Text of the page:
By Dame Meg Taylor, Non-Resident Distinguished fellow for the Blue Pacific, Asia Society Policy Institute

Today’s geopolitical circumstance, defined by the rivalry between the United States and China, has redefined the dynamics of regional and global orders.

This reality is palpable in the Pacific region, where the strategic interests of major powers and their allies intersect and undermine our own aspirations for a “united ocean of peace.” This paper explores the challenges Pacific-led regionalism faces as it grapples with this evolving external power dynamic alongside our own internal challenges of unity.

While I have faith in the resilience of our region, demonstrated at so many points in our history, our regional unity is deeply challenged and undermined by the encroaching influence of competing geopolitical agendas. It has never been clearer that the Blue Pacific identity holds paramount importance. Through a collective identity that allows us to shape our own narrative and guide our own aspirations, we, the people of the Blue Pacific, can navigate these complex geopolitical times together to stand for peace.

Geopolitics Through Blue Pacific Eyes

All the world’s regions are experiencing some degree of burden from the fierce geopolitical competition between the United States and China. It is useful to start this paper with a brief discussion of how this competition is experienced in the Pacific.

We can sense the United States and its allies, in particular Australia, grappling with the challenge China presents to the West’s established position in the region. Motivated by a geostrategic calculation that China poses a credible threat to their supremacy, the United States and its allies have adopted aggressive and conspicuous measures to safeguard their positions. These measures center on the construct of a “free and open Indo-Pacific” that seeks the strategic denial of China and works toward solidifying a regional and global order built around U.S. supremacy.

The free and open Indo-Pacific is an act of imagination. It is underpinned by strong rhetoric that depicts China as an aggressor that uses military and economic coercion to bully and projects the United States as the leader of the free and open democratic order across a super-region from the United States to Africa. It is also a material act. We are experiencing the U.S attempt to revitalise its dormant relationships with our states and societies and observe it reinforcing its alliances with countries such as Australia, Japan, India, Indonesia, the Philippines, and Singapore.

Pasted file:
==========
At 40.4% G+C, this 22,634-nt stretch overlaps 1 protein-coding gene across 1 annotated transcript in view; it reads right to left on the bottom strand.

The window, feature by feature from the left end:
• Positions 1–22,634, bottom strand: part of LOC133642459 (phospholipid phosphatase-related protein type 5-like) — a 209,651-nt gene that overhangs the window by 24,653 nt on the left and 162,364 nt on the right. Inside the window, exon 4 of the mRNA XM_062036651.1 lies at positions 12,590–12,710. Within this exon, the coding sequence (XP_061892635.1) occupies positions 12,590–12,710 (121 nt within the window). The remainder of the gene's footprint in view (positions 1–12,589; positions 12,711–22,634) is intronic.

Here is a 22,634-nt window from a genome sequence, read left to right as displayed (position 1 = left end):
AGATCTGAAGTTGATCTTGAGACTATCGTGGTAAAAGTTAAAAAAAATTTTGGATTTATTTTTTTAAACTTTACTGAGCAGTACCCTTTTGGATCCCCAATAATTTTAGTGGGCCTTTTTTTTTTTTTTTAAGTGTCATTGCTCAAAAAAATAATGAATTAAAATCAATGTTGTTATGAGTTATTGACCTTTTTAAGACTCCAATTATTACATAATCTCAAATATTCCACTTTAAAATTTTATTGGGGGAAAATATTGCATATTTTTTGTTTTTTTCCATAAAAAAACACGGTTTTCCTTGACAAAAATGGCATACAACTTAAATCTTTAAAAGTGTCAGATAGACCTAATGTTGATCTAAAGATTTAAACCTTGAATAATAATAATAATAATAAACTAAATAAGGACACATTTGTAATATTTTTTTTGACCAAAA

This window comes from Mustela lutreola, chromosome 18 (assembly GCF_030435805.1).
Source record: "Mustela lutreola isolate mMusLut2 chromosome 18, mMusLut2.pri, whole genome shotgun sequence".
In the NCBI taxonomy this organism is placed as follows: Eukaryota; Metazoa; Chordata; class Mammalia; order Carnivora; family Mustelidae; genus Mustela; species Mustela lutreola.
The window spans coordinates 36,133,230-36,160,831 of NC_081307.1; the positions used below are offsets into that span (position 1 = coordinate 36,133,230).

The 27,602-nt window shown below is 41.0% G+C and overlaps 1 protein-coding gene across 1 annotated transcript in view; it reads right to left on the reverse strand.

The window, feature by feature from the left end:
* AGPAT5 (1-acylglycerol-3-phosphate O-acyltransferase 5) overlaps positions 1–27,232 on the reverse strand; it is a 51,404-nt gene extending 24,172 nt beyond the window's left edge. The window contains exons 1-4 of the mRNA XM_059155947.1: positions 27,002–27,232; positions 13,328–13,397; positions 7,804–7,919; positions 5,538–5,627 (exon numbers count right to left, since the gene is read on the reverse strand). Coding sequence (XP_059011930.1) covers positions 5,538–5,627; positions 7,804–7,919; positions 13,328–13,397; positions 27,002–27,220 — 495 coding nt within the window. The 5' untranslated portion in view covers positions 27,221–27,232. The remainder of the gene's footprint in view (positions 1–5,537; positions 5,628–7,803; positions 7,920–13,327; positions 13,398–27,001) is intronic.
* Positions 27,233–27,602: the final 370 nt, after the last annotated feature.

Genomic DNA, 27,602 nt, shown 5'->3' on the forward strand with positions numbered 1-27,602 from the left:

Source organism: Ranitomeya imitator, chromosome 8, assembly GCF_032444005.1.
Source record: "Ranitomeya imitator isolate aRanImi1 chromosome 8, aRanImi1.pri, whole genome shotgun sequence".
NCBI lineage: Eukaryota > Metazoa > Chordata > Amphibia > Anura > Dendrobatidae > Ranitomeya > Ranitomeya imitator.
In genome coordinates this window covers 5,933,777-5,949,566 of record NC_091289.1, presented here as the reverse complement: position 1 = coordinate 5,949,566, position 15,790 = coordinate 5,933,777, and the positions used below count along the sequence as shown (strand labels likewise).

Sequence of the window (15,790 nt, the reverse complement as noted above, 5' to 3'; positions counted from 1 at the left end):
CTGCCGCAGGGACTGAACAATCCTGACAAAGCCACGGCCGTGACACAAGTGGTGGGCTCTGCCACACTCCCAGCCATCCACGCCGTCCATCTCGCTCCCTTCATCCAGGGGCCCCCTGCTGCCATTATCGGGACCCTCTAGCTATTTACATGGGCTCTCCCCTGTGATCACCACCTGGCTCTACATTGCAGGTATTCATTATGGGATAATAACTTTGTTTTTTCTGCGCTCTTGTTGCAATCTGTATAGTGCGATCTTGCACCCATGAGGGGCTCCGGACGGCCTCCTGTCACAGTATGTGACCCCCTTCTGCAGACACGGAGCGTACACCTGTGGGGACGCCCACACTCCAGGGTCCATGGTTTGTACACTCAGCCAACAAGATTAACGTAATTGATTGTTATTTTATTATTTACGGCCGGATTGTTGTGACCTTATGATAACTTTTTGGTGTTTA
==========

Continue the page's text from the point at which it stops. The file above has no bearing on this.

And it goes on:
While we hear of a range of new economic, development, and environmental programs and policies that exclude China, we experience the primary geostrategic focus as defense. The Indo-Pacific was crafted within defense circles and is oriented toward defence initiatives. At its center, the AUKUS (Australia, United Kingdom, United States) partnership, which was announced unexpectedly, caused unease across a region that prides itself on working toward a demilitarised, peaceful Pacific and a world free of nuclear weapons. And at its spokes, Defense Cooperation Agreements being pursued with our nations are creating internal tensions and frustration at the lack of a broader debate in Pacific states around the significant control and access being granted to foreign powers.

We also believe China is pursuing its Grand National Strategy to displace the United States as a regional and global hegemon. Motivated by its own geostrategic calculations about a declining West, we are experiencing China’s efforts through its initiatives, including the Belt and Road Initiative (BRI), Community of Shared Destiny, Global Security Initiative (GSI), and now the Global Development Initiative (GDI).

China’s initiatives are also acts of imagination. They are underpinned by rhetoric that depicts the West as colonial and their insistence on the international rules-based order as chauvinism. China projects itself to us as a south-south partner, an alternative, and as proof that modernization does not have to equal Westernization. Its initiatives are also material. While its strategy has security (including the establishment of new military bases and modernization of the Peoples Liberation Army (PLA)) and political elements, we are experiencing the primary geostrategic focus through increased investment in our infrastructure and our people.